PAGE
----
Holiday Central

Here are the hottest emerging tech gadgets this holiday season

A journalist wearing a PlayStation VR head-mounted display plays a virtual reality game at Sony's booth at the Tokyo Game Show 2016 in Chiba, Japan, on September 15, 2016.
Toru Yamanaka | AFP | Getty Images

Big-screen televisions and the latest smartphones will once again top holiday wish lists, but more and more, new high-tech gadgets are making the cut as well.

Technology is traditionally the hottest gift category during the holiday season, and 2016 may set new record highs. The Consumer Technology Association predicts spending on tech in November and December will increase 3.1 percent over last year, coming in at $36.05 billion.

"The 2016 holiday season looks to be the biggest on record for the tech sector, thanks to fresh and innovative products on the market such as wearable tech, VR headsets, drones and digital assistant devices," said Shawn DuBravac, chief economist at the CTA. "Our research also finds that most Americans are now using tech devices to help them research and buy tech gifts, a key driver of tech spending this holiday."

While big ticket items like TVs might be what everyone's hoping to find under the tree, those sorts of gifts are less common — despite the innumerable Black Friday and doorbuster specials. Instead, headphones are expected to make up 40 percent of all tech gifts, as wireless audio devices gain traction. (, an artificial swarm intelligence technology created by Unanimous A.I., predicts Sennheiser's RS 175 Wireless headphones will be the season's best-seller.)

Virtual reality headsets are expected to be a prime talking point as well, but despite all the hype and media attention, they're still going to be something of a drop in the ocean saleswise. The CTA predicts 700,000 units will be sold during the holidays.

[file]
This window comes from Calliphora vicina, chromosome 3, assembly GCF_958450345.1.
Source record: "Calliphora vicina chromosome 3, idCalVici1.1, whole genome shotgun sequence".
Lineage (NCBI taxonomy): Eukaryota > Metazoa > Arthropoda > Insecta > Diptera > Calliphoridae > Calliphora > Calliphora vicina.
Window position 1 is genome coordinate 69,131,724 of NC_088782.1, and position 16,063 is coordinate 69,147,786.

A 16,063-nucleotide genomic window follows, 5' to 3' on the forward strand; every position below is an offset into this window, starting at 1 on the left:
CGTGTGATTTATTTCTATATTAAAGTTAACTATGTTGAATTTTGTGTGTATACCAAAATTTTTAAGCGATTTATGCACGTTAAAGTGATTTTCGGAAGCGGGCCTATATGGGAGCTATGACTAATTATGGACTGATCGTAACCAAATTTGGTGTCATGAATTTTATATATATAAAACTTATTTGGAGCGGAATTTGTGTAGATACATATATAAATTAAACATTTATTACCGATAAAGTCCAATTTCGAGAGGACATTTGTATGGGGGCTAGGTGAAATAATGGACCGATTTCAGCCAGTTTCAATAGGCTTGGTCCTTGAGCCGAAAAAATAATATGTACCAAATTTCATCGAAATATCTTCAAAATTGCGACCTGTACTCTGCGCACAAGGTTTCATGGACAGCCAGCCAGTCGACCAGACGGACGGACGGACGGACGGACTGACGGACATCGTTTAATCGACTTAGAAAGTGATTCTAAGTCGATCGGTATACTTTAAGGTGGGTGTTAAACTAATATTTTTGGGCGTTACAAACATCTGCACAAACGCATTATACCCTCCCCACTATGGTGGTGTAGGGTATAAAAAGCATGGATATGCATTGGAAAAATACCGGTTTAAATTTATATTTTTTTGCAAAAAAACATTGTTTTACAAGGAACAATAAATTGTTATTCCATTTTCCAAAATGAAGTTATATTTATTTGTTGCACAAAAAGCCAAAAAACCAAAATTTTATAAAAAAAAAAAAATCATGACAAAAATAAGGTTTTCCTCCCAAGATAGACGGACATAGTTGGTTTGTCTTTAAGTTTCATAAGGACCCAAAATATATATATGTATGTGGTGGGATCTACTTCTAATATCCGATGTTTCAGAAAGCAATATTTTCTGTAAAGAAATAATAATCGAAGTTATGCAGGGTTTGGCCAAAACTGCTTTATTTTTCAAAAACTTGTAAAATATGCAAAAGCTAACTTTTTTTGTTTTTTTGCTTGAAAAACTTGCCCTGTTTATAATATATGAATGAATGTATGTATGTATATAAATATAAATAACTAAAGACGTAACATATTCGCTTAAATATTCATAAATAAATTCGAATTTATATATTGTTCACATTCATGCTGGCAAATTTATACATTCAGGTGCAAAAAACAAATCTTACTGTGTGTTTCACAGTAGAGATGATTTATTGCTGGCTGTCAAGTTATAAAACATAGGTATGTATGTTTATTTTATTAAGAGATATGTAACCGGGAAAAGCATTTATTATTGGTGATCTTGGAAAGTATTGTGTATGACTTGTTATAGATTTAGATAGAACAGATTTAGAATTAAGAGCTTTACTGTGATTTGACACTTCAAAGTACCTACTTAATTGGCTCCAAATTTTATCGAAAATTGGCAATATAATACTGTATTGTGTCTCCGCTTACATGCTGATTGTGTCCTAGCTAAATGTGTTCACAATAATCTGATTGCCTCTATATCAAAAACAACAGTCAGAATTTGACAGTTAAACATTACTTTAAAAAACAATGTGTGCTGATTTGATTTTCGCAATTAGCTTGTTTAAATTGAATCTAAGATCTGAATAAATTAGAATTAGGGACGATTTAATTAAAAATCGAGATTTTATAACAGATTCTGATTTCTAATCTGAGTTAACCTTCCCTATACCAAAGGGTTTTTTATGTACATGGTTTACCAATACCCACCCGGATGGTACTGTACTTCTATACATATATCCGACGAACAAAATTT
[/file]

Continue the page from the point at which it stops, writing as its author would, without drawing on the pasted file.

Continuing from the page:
While the group doesn't break that number out by brand, many analysts predict Sony's PlayStation VR will be the biggest seller, given the large number of PlayStation 4 units already in people's homes and its extensive software catalog.

The biggest factor, though, may be price. A PlayStation VR headset starts at $400 — versus $600 for an Oculus Rift and $800 for an HTC Vive. Virtual reality is certainly cool this year, but for most shoppers, it's still not at a palatable price point.

The average consumer, said P.J. McNealy of Digital World Research, "remains price sensitive and will look for discounts and bundles, but the bottom line is a high-end PC-based tethered VR experience is not on the 2016 holiday shopping list."

Other emerging tech categories that are expected to be big this year include wearables, smart home devices and connected toys. And the popularity of drones shows no signs of slowing down, with CTA estimating sales will more than double from last year.

One tech item that doesn't seem to be on any holiday lists? Hoverboards. The hottest gift (in many cases, literally so) of last year has fallen out of favor after multiple post-holiday horror stories of the toys catching fire and damaging homes.

Among smartphones, another item that's traditionally a big seller at this time of year, Apple sits in an enviable position. While the reception to the iPhone 7 and 7 Plus wasn't as overwhelming as it has been for previous releases, Samsung's recall of the Galaxy Note 7 could make consumers wary. That lack of a high-end Samsung product could spur more people to iPhone (which may offset the lack of a new flagship iPad this year) or could be a boost for other Android carriers.

One of the other tech gifts topping wish lists this year is video game consoles. To meet that demand, both Microsoft and Sony have introduced updated versions of the Xbox One and PlayStation 4, respectively, to spur demand.

And since the software lineup for the third and fourth quarter of 2016 is rather sparse compared with last year (and what's to come in 2017), expect to see several different bundles pairing the systems with popular games and likely a number of notable retail discounts on the new systems as the industry tries to lure people who still play primarily on their Xbox 360 or PlayStation 3.

"Historically, this is about the time more casual or new buyers enter the market or upgrade their systems," said John Taylor of Arcadia Investment in a note.